Daniel L. McFadden (2014)

The New Science of Pleasure

Daniel L. McFadden (2014)

The New Science of Pleasure

Abstract

At the base of economic analysis is the consumer, whose behavior and well-being motivate a whole gamut of questions spanning demand analysis, incentive theory and mechanism design, project evaluation, and the introduction and marketing of private and public goods and services. Understanding and modeling consumer welfare was central in early economics, and remains so, with a continuing tension between elements of illusion, temperament, and subjectivity in consumer behavior, and the need for stable, predictive indicators for demand and well-being. The neoclassical model of the individualistic utility-maximizing consumer that forms the basis of most economic analysis is largely a finished subject, but new studies of consumer behavior and interesting new measurements are coming into economics from cognitive psychology, sociology, anthropology, market science, evolutionary biology, and neurology. This behavioral revaluation challenges the neoclassical conclusion that unconcentrated self-organized markets place consumers on a welfare frontier, and suggests new directions for the continuing development of consumer theory. This talk gives a broad, brief survey of behavioral consumer theory, and places its findings in the context of the early writings of economists on the science of pleasure.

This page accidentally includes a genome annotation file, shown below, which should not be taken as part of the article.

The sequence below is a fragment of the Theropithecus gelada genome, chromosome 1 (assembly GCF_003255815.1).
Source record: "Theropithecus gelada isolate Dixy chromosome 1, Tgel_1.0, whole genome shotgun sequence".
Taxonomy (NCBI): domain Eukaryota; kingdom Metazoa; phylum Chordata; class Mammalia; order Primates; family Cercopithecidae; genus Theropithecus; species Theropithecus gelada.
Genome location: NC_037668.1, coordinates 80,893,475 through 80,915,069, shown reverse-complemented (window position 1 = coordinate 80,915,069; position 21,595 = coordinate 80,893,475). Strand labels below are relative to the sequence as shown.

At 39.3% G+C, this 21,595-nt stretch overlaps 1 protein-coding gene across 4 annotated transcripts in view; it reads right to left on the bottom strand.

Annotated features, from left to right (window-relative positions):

Reference: D. McFadden, “The New Science of Pleasure”, NBER Working Paper No. 18687, February 2013, forthcoming in Handbook of Choice Modelling, S. Hess and A. J. Daly, (eds.), Edward Elgar, 2014.